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Old 04-14-2014, 10:47 AM   #10
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In our case, and this might be applicable for the OP given that he is northern Ontario and the crawl space is open piers, the solution was similar to what is shown in Figure 8b, Figure 9, and photographs 6 and 7 in the first link. We have even greater space between ground and floor (about 34 inches at the rear and 86 inches at the front). With the open spaces between the posts or piers, airflow is significant compared to an enclosed but ventilated crawlspace. The problems are major when the space is enclosed. My grandparents place was done like the place in Photo 1 and 2. It had Lino floors, but it did OK until they hoarded in the crawlspace. It became a teardown when the floor rotted.
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Old 04-20-2014, 07:14 AM   #11
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I think this is the idea for clarity... foil faced foam under the joists, not between... OSB under if you must? But it's going to be hard to find the joists!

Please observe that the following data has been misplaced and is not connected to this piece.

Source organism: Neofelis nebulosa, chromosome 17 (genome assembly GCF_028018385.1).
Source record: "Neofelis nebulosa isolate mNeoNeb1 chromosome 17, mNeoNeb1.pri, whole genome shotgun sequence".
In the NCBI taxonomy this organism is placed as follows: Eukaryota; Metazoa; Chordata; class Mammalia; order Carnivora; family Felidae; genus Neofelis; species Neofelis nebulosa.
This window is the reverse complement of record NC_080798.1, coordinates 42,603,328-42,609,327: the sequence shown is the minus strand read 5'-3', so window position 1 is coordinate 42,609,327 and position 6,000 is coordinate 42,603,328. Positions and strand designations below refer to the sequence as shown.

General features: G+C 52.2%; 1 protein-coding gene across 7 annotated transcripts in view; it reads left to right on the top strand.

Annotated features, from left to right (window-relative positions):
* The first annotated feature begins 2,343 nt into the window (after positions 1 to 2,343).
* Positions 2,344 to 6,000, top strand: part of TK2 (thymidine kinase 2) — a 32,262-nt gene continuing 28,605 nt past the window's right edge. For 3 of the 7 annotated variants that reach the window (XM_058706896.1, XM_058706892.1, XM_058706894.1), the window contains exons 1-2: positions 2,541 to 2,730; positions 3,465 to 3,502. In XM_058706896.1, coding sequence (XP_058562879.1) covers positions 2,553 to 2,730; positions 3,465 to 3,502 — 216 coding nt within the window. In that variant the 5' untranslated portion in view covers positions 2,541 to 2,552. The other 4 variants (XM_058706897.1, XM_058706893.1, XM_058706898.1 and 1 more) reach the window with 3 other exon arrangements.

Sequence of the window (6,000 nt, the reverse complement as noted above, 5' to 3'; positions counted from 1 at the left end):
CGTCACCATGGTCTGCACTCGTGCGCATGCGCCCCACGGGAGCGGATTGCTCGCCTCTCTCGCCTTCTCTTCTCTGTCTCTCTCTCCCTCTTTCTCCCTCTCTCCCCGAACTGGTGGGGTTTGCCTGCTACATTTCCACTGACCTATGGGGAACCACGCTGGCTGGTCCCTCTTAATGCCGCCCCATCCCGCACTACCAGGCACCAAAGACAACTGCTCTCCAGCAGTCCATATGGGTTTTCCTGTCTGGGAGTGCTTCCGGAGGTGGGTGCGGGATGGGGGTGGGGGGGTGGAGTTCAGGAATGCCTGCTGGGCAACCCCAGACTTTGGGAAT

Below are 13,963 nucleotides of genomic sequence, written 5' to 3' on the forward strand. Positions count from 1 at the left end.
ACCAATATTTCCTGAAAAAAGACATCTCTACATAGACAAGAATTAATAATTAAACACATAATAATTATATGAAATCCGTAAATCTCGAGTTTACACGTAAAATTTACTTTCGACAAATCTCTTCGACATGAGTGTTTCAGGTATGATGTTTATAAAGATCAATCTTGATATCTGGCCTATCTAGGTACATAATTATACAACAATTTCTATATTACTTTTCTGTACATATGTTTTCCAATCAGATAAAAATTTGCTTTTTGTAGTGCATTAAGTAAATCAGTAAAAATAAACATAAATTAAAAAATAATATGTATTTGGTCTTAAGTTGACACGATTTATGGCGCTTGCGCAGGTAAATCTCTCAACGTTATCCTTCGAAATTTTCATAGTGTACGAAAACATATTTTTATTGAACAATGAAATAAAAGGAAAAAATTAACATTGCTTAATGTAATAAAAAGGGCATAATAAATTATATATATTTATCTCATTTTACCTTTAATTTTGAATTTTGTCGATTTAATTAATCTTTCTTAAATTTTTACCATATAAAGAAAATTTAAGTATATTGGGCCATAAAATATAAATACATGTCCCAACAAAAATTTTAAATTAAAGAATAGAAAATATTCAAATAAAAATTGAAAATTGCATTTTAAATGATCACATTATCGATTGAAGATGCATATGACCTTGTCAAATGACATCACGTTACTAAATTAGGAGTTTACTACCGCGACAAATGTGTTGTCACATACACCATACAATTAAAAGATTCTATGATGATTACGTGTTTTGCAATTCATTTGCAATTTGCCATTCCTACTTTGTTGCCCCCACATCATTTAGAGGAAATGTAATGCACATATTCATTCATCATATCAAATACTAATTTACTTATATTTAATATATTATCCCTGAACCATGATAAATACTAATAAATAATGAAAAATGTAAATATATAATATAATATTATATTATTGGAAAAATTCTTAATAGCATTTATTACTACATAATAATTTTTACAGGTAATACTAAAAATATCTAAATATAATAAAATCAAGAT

http://www.buildingscience.com/docum...n-crawlspaces/
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Old 04-20-2014, 08:08 AM   #12
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im by no means an insulation expert, but from the little ive read, I have a hard time not putting a VB up against the subfloor (the rigid foam/spray foam). Yes the foil faced foam acts as vb, but it cant be good allowing the moisture from the cottage to make its way this far into the wall before being retarded. I definitely wouldn't do this for a vertical wall. I have not found a more confusing diy topic than insulation and the use of foam, without question.

Last edited by wilyum; 04-20-2014 at 08:19 AM.
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Old 04-23-2014, 07:04 PM   #13
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Quote:
Originally Posted by wilyum View Post
im by no means an insulation expert, but from the little ive read, I have a hard time not putting a VB up against the subfloor (the rigid foam/spray foam). Yes the foil faced foam acts as vb, but it cant be good allowing the moisture from the cottage to make its way this far into the wall before being retarded. I definitely wouldn't do this for a vertical wall. I have not found a more confusing diy topic than insulation and the use of foam, without question.
Good point! That is normally the case, read pp.6; "Cold climates", then the rest; http://www.buildingscience.com/docum...apor-retarders